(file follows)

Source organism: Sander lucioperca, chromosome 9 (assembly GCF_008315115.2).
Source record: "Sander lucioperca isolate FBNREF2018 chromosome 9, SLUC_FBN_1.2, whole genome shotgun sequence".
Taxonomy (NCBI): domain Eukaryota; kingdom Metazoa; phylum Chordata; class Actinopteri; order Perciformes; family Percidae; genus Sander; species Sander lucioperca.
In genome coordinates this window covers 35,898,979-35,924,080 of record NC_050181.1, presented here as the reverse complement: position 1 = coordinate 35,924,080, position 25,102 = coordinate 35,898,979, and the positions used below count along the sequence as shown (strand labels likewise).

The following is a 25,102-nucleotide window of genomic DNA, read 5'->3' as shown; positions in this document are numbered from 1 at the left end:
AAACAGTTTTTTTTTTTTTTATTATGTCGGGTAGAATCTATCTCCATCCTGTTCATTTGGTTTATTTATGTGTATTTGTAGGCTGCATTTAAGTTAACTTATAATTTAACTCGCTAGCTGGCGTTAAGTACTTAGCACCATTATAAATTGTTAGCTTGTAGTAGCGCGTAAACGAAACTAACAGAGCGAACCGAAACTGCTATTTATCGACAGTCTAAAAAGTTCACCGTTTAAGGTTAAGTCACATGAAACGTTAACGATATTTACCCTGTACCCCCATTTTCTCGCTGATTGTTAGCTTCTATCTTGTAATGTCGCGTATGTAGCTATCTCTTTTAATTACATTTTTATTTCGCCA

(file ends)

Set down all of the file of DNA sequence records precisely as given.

Source organism: Sander lucioperca, chromosome 9 (assembly GCF_008315115.2).
Source record: "Sander lucioperca isolate FBNREF2018 chromosome 9, SLUC_FBN_1.2, whole genome shotgun sequence".
Taxonomy (NCBI): domain Eukaryota; kingdom Metazoa; phylum Chordata; class Actinopteri; order Perciformes; family Percidae; genus Sander; species Sander lucioperca.
In genome coordinates this window covers 35,898,979-35,924,080 of record NC_050181.1, presented here as the reverse complement: position 1 = coordinate 35,924,080, position 25,102 = coordinate 35,898,979, and the positions used below count along the sequence as shown (strand labels likewise).

The following is a 25,102-nucleotide window of genomic DNA, read 5'->3' as shown; positions in this document are numbered from 1 at the left end:
AAACAGTTTTTTTTTTTTTTATTATGTCGGGTAGAATCTATCTCCATCCTGTTCATTTGGTTTATTTATGTGTATTTGTAGGCTGCATTTAAGTTAACTTATAATTTAACTCGCTAGCTGGCGTTAAGTACTTAGCACCATTATAAATTGTTAGCTTGTAGTAGCGCGTAAACGAAACTAACAGAGCGAACCGAAACTGCTATTTATCGACAGTCTAAAAAGTTCACCGTTTAAGGTTAAGTCACATGAAACGTTAACGATATTTACCCTGTACCCCCATTTTCTCGCTGATTGTTAGCTTCTATCTTGTAATGTCGCGTATGTAGCTATCTCTTTTAATTACATTTTTATTTCGCCA